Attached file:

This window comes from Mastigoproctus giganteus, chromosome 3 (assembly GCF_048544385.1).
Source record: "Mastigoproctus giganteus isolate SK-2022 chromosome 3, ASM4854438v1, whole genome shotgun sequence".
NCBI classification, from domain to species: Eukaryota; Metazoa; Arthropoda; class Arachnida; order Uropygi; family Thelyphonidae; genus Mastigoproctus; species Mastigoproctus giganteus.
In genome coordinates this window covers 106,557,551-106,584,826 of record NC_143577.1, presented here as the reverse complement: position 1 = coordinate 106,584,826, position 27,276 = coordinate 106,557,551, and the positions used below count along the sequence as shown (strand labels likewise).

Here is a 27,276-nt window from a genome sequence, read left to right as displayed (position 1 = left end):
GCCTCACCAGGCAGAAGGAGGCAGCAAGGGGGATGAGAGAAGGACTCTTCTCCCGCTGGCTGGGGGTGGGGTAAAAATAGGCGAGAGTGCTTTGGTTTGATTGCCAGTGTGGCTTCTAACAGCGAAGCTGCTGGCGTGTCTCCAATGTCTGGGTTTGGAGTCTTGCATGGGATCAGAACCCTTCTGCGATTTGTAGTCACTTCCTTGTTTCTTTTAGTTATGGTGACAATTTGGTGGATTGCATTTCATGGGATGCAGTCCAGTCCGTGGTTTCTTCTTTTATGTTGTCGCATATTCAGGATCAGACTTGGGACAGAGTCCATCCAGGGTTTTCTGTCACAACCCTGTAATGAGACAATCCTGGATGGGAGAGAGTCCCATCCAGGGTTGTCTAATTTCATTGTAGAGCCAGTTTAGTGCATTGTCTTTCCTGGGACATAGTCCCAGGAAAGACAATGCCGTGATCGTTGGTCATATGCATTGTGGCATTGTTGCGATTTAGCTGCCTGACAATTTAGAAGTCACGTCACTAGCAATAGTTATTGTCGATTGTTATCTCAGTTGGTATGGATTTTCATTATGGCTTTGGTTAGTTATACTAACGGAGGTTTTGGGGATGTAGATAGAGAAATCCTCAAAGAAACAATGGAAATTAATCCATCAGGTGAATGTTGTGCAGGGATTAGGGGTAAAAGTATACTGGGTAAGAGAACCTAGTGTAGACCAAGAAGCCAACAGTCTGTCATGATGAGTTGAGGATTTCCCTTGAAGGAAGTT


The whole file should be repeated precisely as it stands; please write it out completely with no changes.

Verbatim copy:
This window comes from Mastigoproctus giganteus, chromosome 3 (assembly GCF_048544385.1).
Source record: "Mastigoproctus giganteus isolate SK-2022 chromosome 3, ASM4854438v1, whole genome shotgun sequence".
NCBI classification, from domain to species: Eukaryota; Metazoa; Arthropoda; class Arachnida; order Uropygi; family Thelyphonidae; genus Mastigoproctus; species Mastigoproctus giganteus.
In genome coordinates this window covers 106,557,551-106,584,826 of record NC_143577.1, presented here as the reverse complement: position 1 = coordinate 106,584,826, position 27,276 = coordinate 106,557,551, and the positions used below count along the sequence as shown (strand labels likewise).

Here is a 27,276-nt window from a genome sequence, read left to right as displayed (position 1 = left end):
GCCTCACCAGGCAGAAGGAGGCAGCAAGGGGGATGAGAGAAGGACTCTTCTCCCGCTGGCTGGGGGTGGGGTAAAAATAGGCGAGAGTGCTTTGGTTTGATTGCCAGTGTGGCTTCTAACAGCGAAGCTGCTGGCGTGTCTCCAATGTCTGGGTTTGGAGTCTTGCATGGGATCAGAACCCTTCTGCGATTTGTAGTCACTTCCTTGTTTCTTTTAGTTATGGTGACAATTTGGTGGATTGCATTTCATGGGATGCAGTCCAGTCCGTGGTTTCTTCTTTTATGTTGTCGCATATTCAGGATCAGACTTGGGACAGAGTCCATCCAGGGTTTTCTGTCACAACCCTGTAATGAGACAATCCTGGATGGGAGAGAGTCCCATCCAGGGTTGTCTAATTTCATTGTAGAGCCAGTTTAGTGCATTGTCTTTCCTGGGACATAGTCCCAGGAAAGACAATGCCGTGATCGTTGGTCATATGCATTGTGGCATTGTTGCGATTTAGCTGCCTGACAATTTAGAAGTCACGTCACTAGCAATAGTTATTGTCGATTGTTATCTCAGTTGGTATGGATTTTCATTATGGCTTTGGTTAGTTATACTAACGGAGGTTTTGGGGATGTAGATAGAGAAATCCTCAAAGAAACAATGGAAATTAATCCATCAGGTGAATGTTGTGCAGGGATTAGGGGTAAAAGTATACTGGGTAAGAGAACCTAGTGTAGACCAAGAAGCCAACAGTCTGTCATGATGAGTTGAGGATTTCCCTTGAAGGAAGTT